Hills

Words for hill and related words in Celtic languages.

There are several Proto-Celtic words for hill: *brendo-, *brixs, *dindu- / dinnu-, *dumjo. *knokkos. *lettrek-, *mello-, *roino- and *tumbo-. *krakko- is a hillock or scab, and *krouka- is a mound.

Only *brixs and *knokkos appear to have descendents in the modern Celtic languages.

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Proto-Celtic *ardwos = high
Gaulish Arduenna = place name
Old Irish (Goídelc) ard [ar͈d] = high, height
Irish (Gaeilge) ard [ɑːɾˠd̪ˠ/æːɾˠd̪ˠ] = height, hillock, top, high part, elevation, head, rise, ascent
ardaigh = to raise, elevate, ascend, carry
ardaitheoir = lift, elevator
na farraigí arda = the high seas
sála arda = high heels
Ard-Aifreann = High Mass
Ard-Aighne = Attorney-General
ardaingeal = archangel
Scottish Gaelic (Gàidhlig) àrd [aːr̪ˠd] = high, lofy, tall, great, loud, chief, eminent, superior, supreme
àrd-bheinn = pinnacle
Manx (Gaelg) ard [ø(r)d] = high, towering, tall, big, loud, height, high place, fell, incline
Proto-Brythonic *arð = high
Middle Welsh (Kymraec) ard, art = hill
Welsh (Cymraeg) ardd [arð/aːrð] = hill, highland, top, high, upland
Cornish (Kernewek) ardh = height, high place
Breton (Brezhoneg) arz = high, elevated, lofty

Etymology: from the Proto-Indo-European *h₃r̥dʰwós, from *h₃erdʰ- (to increase, grow, upright, high) [source], which is also the root of the Latin word arbor (tree) and words for tree in Romance languages [source].

Proto-Celtic *knokkos = protuberance, hill
Old Irish (Goídelc) cnocc [knok] = hill, lump, swelling
cnoccach [ˈknokax] = hilly, lumpy
cnocán [ˈknokaːn] = little lump, mound, hill
Irish (Gaeilge) cnoc [kn̪ˠɔk / kn̪ˠʊk/ kɾˠʊk] = hill, mount
cnocach = hilly
cnocadóir = hillman, hillclimber
cnocadóireacht = hill-climbing
cnocán = hillock, heap
cnocánach = hilly, uneven
Scottish Gaelic (Gàidhlig) cnoc [krɔ̃xg] = hill, small hill, hillock, knoll, chilblain
cnocach [krɔ̃xgəx] = hilly, rugged, abrupt
cnocaireachd [krɔ̃xgɛrʲəxg] = rough hill walking, pacing
cnocan [krɔ̃xgan] = hillock, ball of fibre
Manx (Gaelg) cronk = mount, tor, hill,
crongan = mound, small hill, tuffet, tumulus, hillock
cronkan = knoll, small hill, hillock
Proto-Brythonic *knox = hill, mound
Middle Welsh (Kymraec) cnwch = swelling, protuberance, thickness, hump
Welsh (Cymraeg) cnwc = hillock, knoll; swelling, tumour, lump, knob, hump
cnocell = hillock, knoll
Cornish (Kernewek) krug = hill
Old Breton cnoch = hill
Middle Breton cnech = hill
Breton (Brezhoneg) krec’h = height, eminence, mound

Etymology: from the Proto-Indo-European *kneg- (back of the head, nape, neck). The English word neck, and related words in other Germanic languages, come from the same root [source].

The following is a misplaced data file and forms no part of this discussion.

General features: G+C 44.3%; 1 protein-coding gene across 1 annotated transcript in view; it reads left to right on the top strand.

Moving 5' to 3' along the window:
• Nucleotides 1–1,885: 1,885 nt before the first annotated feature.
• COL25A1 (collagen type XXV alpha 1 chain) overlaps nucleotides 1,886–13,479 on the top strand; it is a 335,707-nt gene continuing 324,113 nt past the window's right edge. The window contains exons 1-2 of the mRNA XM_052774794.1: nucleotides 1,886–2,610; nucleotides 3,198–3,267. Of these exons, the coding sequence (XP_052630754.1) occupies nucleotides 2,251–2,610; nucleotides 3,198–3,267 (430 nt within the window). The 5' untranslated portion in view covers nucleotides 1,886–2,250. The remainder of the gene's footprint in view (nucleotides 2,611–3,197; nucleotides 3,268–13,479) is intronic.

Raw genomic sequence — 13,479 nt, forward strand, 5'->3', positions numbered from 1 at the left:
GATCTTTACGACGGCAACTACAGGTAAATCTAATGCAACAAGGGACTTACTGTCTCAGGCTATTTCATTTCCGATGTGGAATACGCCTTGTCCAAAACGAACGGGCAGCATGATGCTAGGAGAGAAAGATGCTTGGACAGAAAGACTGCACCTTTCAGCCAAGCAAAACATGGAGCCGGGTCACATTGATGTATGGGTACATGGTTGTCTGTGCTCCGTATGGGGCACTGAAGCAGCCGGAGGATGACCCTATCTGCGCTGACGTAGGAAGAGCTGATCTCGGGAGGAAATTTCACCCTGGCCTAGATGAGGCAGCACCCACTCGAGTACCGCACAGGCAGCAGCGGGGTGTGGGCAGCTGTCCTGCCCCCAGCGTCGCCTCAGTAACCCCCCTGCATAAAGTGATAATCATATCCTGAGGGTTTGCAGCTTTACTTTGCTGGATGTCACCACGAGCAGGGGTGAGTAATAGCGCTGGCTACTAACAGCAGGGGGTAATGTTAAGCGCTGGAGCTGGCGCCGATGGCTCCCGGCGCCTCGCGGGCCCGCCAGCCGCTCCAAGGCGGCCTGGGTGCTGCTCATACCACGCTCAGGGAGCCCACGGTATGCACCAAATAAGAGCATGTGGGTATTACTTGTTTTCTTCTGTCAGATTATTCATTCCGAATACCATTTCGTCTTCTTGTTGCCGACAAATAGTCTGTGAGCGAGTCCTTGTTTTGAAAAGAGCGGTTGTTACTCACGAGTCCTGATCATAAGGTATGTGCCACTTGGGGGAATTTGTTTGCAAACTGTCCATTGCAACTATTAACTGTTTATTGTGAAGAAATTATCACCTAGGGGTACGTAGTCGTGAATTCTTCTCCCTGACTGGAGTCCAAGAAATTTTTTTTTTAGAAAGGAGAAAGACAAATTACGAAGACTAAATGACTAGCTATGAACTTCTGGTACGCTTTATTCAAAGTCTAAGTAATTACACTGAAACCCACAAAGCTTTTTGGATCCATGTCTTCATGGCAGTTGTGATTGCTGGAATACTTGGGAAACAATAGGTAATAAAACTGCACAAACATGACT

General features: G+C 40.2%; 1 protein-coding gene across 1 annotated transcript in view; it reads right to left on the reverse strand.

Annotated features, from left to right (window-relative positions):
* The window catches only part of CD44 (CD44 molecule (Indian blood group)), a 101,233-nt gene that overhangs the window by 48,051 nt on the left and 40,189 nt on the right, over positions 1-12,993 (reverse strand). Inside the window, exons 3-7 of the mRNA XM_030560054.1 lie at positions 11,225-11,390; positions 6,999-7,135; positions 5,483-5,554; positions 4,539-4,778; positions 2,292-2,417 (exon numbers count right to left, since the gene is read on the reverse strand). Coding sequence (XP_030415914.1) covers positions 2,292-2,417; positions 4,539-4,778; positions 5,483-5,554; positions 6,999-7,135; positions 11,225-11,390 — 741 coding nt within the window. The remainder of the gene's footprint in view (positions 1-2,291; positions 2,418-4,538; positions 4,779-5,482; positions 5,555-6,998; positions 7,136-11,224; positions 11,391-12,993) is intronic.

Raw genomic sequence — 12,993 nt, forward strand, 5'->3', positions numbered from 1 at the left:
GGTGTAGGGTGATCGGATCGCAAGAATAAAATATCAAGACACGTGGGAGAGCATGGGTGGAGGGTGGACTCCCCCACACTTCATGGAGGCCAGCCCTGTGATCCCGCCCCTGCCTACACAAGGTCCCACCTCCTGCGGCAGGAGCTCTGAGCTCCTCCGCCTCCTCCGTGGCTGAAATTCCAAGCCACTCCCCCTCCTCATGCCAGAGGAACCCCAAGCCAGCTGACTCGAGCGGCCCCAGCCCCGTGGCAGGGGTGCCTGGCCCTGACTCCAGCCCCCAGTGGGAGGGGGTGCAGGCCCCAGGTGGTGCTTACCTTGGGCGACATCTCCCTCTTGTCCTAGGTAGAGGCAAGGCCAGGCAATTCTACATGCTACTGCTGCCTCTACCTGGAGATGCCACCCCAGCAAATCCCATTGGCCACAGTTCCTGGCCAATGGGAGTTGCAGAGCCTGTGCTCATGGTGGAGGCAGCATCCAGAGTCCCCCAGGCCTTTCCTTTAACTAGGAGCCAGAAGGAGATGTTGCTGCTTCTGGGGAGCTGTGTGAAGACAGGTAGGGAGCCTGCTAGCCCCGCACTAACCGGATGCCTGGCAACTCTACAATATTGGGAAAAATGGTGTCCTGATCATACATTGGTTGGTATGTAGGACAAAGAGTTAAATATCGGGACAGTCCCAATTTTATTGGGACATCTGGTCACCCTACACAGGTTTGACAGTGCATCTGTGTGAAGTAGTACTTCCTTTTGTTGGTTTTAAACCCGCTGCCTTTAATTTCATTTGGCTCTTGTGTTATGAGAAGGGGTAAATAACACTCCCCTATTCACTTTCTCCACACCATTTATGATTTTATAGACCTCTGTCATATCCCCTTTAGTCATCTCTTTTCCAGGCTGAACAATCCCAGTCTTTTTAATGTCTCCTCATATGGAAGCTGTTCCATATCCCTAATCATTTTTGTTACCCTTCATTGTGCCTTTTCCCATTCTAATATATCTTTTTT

Old Irish (Goídelc) bruinne = breast(s), bosom, chest; womb
Irish (Gaeilge) broinne [kn̪ˠɔk / knˠɔk / kɾˠʊk] = breast, bosom; brink, verge
Scottish Gaelic (Gàidhlig) broinne [brɤin̪ʲ] = belly, stomach; womb; bulge
Manx (Gaelg) brein = womb
Welsh (Cymraeg) bryn = hill, mount, rise, bank; heap, mound; prominence, highness
bron = breast, bosom
Cornish (Kernewek) bronn / brodn [brɔn: / brɔdn] = breast, hill
Breton (Brezhoneg) bronn = breast

Etymology: from the Proto-Indo-European *brusni̯o- (hill) [source].

Another Breton word for hill is torgenn.

Proto-Celtic *brixs / *brig- = hill
Gaulish *brignā, -brigā = hill
Old Irish (Goídelc) brí [bʲrʲiː] = hill
Irish (Gaeilge) brí = brae, hill
Scottish Gaelic (Gàidhlig) bre = hill, headland
Proto-Brythonic *breɣ [ˈbrɛːɣ] = hill
Welsh (Cymraeg) bre = hill, hillock, mountain, hill-country, upland, peak
Cornish (Kernewek) bre [brɛ: / bre:] = hill
Breton (Brezhoneg) bre = hill

Etymology: from the Proto-Indo-European *bʰerǵʰ- (high,) [source].

The Spanish word breña (scrub, brush, rough ground), the Portuguese word brenha (scrub, complication, confusion) come from the Gaulish *brignā, via the Vulgar Latin *brigna (rocky terrain) [source].

From the same PIE root we get the English words burrow and borough, and words in placenames such as burg, burgh and bury, and also the German Burg (castle), the Danish borg (castle, stronghold), and related words in other Germanic languages.

Proto-Celtic *krowko- = heap
Old Irish (Goídelc) crúach = stack, mountain, hill
Irish (Gaeilge) cruach [kɾˠuəx] = stack, rick, pile, (mountain) stack
cruachach = full of stacks
cruachadóir = stack-builder
cruachadóireacht = (act of) building stacks
cruachán = (small) stack; person of stunned growth
cruachóg = heap
Scottish Gaelic (Gàidhlig) cruach [kruəx] = pile, stack; round hill; clamp (stack)
cho seasgair ri luchag ann an cruach = as snug as a bug in a rug (“as snug as a mouse in a haystack”)
cruach-fheòir = haystack
cruach-mhòna, cruach mònach = peat-stack
cruach-sheangan = anthill
Manx (Gaelg) creagh = stack, furrow
creagh fendeilagh = barricade
creagh hraagh = haystack
Middle Welsh (Kymraec) krug, gruc, grvg = hillock
Welsh (Cymraeg) crug = hillock, knoll, cairn, tumulus, heap, mass, stack, group, company, multitude; pustule, abscess, boil, carbuncle
Old Cornish cruc = hillock
Cornish (Kernewek) krug = mound, tumulus
Old Breton cruc = hillock
Breton (Brezhoneg) cruc = hillock

Etymology: possibly from the Proto-Indo-European *krā(u)- (to heap up) [source].

Words marked with a * are reconstructions.

Sources: Wiktionary, Am Faclair Beag, Online Manx Dictionary, Teanglann.ie, eDIL – Electronic Dictionary of the Irish Language, In Dúil Bélrai English – Old Irish glossary, Geiriadur Prifysgol Cymru, Gerlyver Kernewek, Dictionaire Favereau, TermOfis, English – ProtoCeltic WordList (PDF), Etymological Dictionary Of Proto Celtic

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